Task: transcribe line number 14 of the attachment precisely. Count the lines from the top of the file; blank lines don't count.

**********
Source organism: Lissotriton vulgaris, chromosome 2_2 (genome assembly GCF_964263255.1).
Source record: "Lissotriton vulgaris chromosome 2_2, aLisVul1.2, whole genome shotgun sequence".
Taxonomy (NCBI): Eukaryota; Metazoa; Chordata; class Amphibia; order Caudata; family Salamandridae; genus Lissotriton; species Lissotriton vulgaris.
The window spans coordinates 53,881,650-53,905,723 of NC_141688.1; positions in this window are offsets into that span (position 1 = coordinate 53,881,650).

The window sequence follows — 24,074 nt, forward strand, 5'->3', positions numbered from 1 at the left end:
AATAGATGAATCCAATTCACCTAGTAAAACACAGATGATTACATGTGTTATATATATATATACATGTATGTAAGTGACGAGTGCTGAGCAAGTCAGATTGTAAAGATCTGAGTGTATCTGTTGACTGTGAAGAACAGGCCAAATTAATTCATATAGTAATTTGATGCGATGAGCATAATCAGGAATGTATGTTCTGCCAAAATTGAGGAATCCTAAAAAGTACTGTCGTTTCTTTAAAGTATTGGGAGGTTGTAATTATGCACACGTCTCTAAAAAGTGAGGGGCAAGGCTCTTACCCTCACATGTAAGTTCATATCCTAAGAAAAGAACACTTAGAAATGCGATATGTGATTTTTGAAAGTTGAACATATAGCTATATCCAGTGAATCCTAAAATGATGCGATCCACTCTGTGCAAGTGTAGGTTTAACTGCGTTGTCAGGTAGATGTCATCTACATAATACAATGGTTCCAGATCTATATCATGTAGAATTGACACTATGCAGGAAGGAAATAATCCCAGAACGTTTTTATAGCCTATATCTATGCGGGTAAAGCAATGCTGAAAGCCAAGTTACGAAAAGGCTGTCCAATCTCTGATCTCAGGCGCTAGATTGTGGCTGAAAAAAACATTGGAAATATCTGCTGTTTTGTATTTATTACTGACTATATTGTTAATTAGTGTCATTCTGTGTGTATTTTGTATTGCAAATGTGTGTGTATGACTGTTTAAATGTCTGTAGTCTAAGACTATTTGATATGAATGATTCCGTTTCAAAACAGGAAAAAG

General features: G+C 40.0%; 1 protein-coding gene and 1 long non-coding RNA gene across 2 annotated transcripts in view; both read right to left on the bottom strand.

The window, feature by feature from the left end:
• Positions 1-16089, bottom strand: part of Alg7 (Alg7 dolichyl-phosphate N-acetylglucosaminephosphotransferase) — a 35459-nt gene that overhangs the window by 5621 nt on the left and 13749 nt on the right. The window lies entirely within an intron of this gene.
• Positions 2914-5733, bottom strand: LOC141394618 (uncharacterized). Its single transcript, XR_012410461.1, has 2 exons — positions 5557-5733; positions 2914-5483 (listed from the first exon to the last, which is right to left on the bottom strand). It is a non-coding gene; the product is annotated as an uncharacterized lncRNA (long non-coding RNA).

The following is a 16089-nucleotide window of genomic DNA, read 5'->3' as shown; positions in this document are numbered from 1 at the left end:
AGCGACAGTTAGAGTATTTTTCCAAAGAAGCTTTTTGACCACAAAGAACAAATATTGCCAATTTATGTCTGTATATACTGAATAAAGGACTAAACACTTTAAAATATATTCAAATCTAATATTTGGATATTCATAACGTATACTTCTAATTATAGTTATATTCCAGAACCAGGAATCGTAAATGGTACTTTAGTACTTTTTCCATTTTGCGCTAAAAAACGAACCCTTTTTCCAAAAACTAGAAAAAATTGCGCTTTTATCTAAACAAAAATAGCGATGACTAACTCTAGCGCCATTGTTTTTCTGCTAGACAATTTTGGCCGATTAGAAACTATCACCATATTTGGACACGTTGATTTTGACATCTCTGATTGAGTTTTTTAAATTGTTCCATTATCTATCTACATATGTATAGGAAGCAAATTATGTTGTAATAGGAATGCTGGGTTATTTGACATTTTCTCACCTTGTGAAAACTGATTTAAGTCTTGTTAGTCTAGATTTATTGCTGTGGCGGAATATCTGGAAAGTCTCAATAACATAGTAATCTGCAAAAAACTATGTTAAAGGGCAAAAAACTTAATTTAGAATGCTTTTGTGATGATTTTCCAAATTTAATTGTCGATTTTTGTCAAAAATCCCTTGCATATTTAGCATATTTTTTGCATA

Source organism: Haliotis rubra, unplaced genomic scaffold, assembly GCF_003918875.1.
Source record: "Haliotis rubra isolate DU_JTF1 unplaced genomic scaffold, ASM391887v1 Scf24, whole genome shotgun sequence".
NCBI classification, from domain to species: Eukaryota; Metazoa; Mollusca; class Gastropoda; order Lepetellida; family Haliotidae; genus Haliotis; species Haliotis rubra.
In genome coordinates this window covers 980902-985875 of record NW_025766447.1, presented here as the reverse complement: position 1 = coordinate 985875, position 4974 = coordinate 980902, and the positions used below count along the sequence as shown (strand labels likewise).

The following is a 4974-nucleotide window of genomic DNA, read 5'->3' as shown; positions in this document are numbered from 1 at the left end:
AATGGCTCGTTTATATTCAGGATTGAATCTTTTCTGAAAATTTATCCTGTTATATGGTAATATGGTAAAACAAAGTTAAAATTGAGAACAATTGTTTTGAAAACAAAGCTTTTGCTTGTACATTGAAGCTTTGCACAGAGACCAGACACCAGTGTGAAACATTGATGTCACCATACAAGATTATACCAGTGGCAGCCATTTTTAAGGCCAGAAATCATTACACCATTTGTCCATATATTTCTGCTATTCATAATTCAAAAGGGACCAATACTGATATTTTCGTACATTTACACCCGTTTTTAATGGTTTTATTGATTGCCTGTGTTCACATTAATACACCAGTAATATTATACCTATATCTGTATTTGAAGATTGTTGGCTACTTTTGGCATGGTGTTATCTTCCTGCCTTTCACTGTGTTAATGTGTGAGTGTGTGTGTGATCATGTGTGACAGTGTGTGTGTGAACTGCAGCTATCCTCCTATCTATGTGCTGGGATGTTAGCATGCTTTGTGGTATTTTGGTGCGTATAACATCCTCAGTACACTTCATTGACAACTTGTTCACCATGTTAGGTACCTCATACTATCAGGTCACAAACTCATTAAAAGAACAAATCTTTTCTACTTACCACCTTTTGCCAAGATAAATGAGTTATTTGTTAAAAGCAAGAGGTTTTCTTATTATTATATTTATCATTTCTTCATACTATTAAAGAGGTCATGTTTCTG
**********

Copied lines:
Source record: "Haliotis rubra isolate DU_JTF1 unplaced genomic scaffold, ASM391887v1 Scf24, whole genome shotgun sequence".